The path to a world where personal liberties were respected began with the birth of Jesus.

Father Oscar Lukefahr, in his 1994 book "The Catechism Handbook," explained that Jesus summoned the 12 apostles as the first teachers, and Peter was their head.  Peter's successor is the Pope, and the successor of the apostles are the bishops, so their pastoral office comes from Christ. (1, page 40)

He said the job of the Bishops is to teach the truths taught by Christ in the Christian Bible, and they do so with the help of priests, who share the truth with the laity. (1, pages 40-41)

The laity consists of all the members of the Church who are not committed by vows to religious life.  They are the key to spreading the truths taught by the Bible. They, in essence, are the "front line of the Church," said Father Lukefahr. "Their role is to bring Christ to the world -- into social, political, and economic realms of human existence."  (1, pages 40-41)

As I explained in my previous post, God gave individual people the right to choose.  This is proven in Psalm 1, (or see image) which states that God gives us the right to choose either good or bad, with either choice bringing about its inevitable consequences.

The website of the United States Conference of Catholic Bishops explains Psalm #1.  It says that the Bible usually refers to the right path as "the way," which essentially means a way of living or following a moral code.  A good example of a moral code is the 10 commandments, although there are many other moral codes.

Essentially, following a moral code leads to good conduct and a direct path to Heaven.  Not following a moral code leads to wickedness and a direct path to Hell. (2)

The bottom line here is that God gives individuals the right to choose.  In this regard, it is HE who gave us liberty.  God gave the people Natural Rights, or inalienable rights, or those rights or liberties that we are born with and that only governments can take away.

With only a few scattered exceptions, most governments throughout the course of history required people to give up their natural rights for the good of the nation or collective.  It was exactly this that British citizens were unhappy with, and why they forced King John to sign the Magna Carta on June 15, 1215.

The founding fathers wrote frequently of natural rights, and how they yearned to create a Constitution that would protect them.  It was under this premise Thomas Jefferson wrote the Declaration of Independence, which states quite clearly:
We hold these truths to be self-evident, that all men are created equal, that they are endowed by their Creator with certain unalienable Rights, that among these are Life, Liberty and the pursuit of Happiness.--That to secure these rights, Governments are instituted among Men, deriving their just powers from the consent of the governed...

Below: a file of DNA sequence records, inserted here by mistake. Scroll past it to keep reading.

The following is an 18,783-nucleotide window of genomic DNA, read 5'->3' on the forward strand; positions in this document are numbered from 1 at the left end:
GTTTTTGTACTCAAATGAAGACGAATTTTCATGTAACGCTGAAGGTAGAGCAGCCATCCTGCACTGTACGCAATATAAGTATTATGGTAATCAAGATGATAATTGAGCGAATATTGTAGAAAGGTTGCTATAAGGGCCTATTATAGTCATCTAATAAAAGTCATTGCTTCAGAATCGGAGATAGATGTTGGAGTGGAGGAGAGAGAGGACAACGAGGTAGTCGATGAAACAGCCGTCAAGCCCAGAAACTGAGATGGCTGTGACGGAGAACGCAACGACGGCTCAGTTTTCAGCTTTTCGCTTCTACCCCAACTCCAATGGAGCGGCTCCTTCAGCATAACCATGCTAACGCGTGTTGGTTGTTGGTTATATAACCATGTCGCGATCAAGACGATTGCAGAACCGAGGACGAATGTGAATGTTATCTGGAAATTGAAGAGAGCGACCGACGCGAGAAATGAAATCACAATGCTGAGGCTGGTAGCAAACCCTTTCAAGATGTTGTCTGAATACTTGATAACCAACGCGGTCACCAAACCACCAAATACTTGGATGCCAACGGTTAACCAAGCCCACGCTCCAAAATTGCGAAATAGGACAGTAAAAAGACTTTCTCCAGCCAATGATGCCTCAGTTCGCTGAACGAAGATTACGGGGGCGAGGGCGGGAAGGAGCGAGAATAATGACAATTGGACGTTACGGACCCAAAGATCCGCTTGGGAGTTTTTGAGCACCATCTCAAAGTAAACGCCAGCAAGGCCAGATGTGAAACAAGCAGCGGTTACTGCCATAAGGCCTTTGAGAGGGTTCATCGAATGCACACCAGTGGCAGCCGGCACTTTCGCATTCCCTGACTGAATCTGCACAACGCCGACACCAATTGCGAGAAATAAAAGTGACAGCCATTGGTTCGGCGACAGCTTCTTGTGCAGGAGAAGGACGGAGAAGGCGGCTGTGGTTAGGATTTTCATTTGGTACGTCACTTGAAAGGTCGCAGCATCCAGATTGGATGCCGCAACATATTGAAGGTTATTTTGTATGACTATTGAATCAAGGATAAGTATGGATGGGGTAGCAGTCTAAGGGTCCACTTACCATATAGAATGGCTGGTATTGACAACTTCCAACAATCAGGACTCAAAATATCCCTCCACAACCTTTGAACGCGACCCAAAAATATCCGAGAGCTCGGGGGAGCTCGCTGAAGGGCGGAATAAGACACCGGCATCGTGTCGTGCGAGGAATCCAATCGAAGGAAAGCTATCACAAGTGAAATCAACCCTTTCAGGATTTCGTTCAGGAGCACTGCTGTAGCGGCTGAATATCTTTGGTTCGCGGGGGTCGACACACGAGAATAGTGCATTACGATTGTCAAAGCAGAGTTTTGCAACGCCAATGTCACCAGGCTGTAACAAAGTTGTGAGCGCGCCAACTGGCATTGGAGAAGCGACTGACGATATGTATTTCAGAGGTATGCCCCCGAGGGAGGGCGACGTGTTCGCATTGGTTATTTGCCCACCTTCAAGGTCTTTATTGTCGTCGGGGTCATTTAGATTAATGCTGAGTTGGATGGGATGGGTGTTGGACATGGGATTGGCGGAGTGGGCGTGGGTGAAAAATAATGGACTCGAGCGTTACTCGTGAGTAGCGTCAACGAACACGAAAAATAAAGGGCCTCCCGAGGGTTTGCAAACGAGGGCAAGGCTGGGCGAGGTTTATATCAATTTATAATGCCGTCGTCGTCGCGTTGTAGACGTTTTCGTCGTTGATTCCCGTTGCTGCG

He was essentially saying here that God gives people "natural rights" that can only be taken away by governments.
That whenever any Form of Government becomes destructive of these ends, it is the Right of the People to alter or to abolish it, and to institute new Government, laying its foundation on such principles and organizing its powers in such form, as to them shall seem most likely to effect their Safety and Happiness.
The United States Constitution was further created in an attempt to protect these natural rights.  Just to make sure they were not misinterpreted by future generations, many states insisted they be specifically listed in the document before they would sign it.  It was this that inspired James Madison to write the first ten amendments, or the Bill of Rights.

So God gives individuals natural rights.  Each individual has the right to choose, and God holds them accountable for the consequences of those choices. The founding fathers created the documents necessary to allow individuals the ability to cherish those natural rights.

They also understood that natural rights are unchanging, and so they created a Constitution, and signed it on June 21, 1788, that was meant to protect natural rights for all time.  It was meant to be very difficult to change in order to prevent those in power from abusing the powers given to them.

Various founding fathers, even those who were not true Christians, wrote about the importance of Christianity in government.  Stephen McDowell, writing for the Providence Foundation, preferred to use Noah Webster's writings as the best example of the founding father's thoughts on Christianity's influence on the evolution of freedom.

McDowell said:
The primary reason civil liberty could be developed in America was because the people understood biblical law and lived according to the principles set forth in the law and the gospel. Their internal self-government and Christian character, and their understanding of important biblical concepts such as covenant and rule of law, allowed them to be able to develop external civil liberty and constitutionalism. (3)